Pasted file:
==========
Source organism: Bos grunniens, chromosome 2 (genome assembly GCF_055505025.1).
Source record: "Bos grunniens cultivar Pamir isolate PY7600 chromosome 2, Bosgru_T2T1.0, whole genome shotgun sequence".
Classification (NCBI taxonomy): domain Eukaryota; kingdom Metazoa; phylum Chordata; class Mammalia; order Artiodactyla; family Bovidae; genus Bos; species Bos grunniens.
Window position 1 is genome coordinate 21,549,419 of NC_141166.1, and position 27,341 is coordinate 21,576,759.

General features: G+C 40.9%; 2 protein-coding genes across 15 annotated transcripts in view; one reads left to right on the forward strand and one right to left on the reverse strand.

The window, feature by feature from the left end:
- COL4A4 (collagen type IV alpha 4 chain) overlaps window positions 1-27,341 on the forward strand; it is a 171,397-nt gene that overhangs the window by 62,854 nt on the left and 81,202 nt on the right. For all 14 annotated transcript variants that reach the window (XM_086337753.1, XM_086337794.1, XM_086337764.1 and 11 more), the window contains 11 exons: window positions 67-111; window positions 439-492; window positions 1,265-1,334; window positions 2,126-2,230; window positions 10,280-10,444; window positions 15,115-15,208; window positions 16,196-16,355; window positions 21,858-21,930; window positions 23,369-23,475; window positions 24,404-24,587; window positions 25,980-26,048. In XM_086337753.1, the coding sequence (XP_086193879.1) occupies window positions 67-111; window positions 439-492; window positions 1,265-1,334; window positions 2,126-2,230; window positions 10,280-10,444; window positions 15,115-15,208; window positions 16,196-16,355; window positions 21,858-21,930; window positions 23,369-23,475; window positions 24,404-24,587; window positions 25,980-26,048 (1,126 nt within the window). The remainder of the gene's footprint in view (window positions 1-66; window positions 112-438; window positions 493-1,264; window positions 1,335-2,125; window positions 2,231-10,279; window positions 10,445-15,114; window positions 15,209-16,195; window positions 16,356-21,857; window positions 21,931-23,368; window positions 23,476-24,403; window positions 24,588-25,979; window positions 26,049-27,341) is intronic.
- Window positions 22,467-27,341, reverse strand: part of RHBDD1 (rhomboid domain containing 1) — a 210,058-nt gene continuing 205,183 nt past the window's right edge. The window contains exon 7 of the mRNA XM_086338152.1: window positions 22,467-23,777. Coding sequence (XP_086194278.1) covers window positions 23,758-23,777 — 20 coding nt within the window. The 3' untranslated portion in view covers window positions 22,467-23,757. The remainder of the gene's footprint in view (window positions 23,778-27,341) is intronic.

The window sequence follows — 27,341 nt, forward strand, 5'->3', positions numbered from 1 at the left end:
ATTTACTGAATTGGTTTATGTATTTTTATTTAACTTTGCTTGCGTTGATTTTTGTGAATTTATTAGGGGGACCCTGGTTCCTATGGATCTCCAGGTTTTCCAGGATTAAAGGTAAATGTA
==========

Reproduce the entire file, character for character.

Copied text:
Source organism: Bos grunniens, chromosome 2 (genome assembly GCF_055505025.1).
Source record: "Bos grunniens cultivar Pamir isolate PY7600 chromosome 2, Bosgru_T2T1.0, whole genome shotgun sequence".
Classification (NCBI taxonomy): domain Eukaryota; kingdom Metazoa; phylum Chordata; class Mammalia; order Artiodactyla; family Bovidae; genus Bos; species Bos grunniens.
Window position 1 is genome coordinate 21,549,419 of NC_141166.1, and position 27,341 is coordinate 21,576,759.

General features: G+C 40.9%; 2 protein-coding genes across 15 annotated transcripts in view; one reads left to right on the forward strand and one right to left on the reverse strand.

The window, feature by feature from the left end:
- COL4A4 (collagen type IV alpha 4 chain) overlaps window positions 1-27,341 on the forward strand; it is a 171,397-nt gene that overhangs the window by 62,854 nt on the left and 81,202 nt on the right. For all 14 annotated transcript variants that reach the window (XM_086337753.1, XM_086337794.1, XM_086337764.1 and 11 more), the window contains 11 exons: window positions 67-111; window positions 439-492; window positions 1,265-1,334; window positions 2,126-2,230; window positions 10,280-10,444; window positions 15,115-15,208; window positions 16,196-16,355; window positions 21,858-21,930; window positions 23,369-23,475; window positions 24,404-24,587; window positions 25,980-26,048. In XM_086337753.1, the coding sequence (XP_086193879.1) occupies window positions 67-111; window positions 439-492; window positions 1,265-1,334; window positions 2,126-2,230; window positions 10,280-10,444; window positions 15,115-15,208; window positions 16,196-16,355; window positions 21,858-21,930; window positions 23,369-23,475; window positions 24,404-24,587; window positions 25,980-26,048 (1,126 nt within the window). The remainder of the gene's footprint in view (window positions 1-66; window positions 112-438; window positions 493-1,264; window positions 1,335-2,125; window positions 2,231-10,279; window positions 10,445-15,114; window positions 15,209-16,195; window positions 16,356-21,857; window positions 21,931-23,368; window positions 23,476-24,403; window positions 24,588-25,979; window positions 26,049-27,341) is intronic.
- Window positions 22,467-27,341, reverse strand: part of RHBDD1 (rhomboid domain containing 1) — a 210,058-nt gene continuing 205,183 nt past the window's right edge. The window contains exon 7 of the mRNA XM_086338152.1: window positions 22,467-23,777. Coding sequence (XP_086194278.1) covers window positions 23,758-23,777 — 20 coding nt within the window. The 3' untranslated portion in view covers window positions 22,467-23,757. The remainder of the gene's footprint in view (window positions 23,778-27,341) is intronic.

The window sequence follows — 27,341 nt, forward strand, 5'->3', positions numbered from 1 at the left end:
ATTTACTGAATTGGTTTATGTATTTTTATTTAACTTTGCTTGCGTTGATTTTTGTGAATTTATTAGGGGGACCCTGGTTCCTATGGATCTCCAGGTTTTCCAGGATTAAAGGTAAATGTA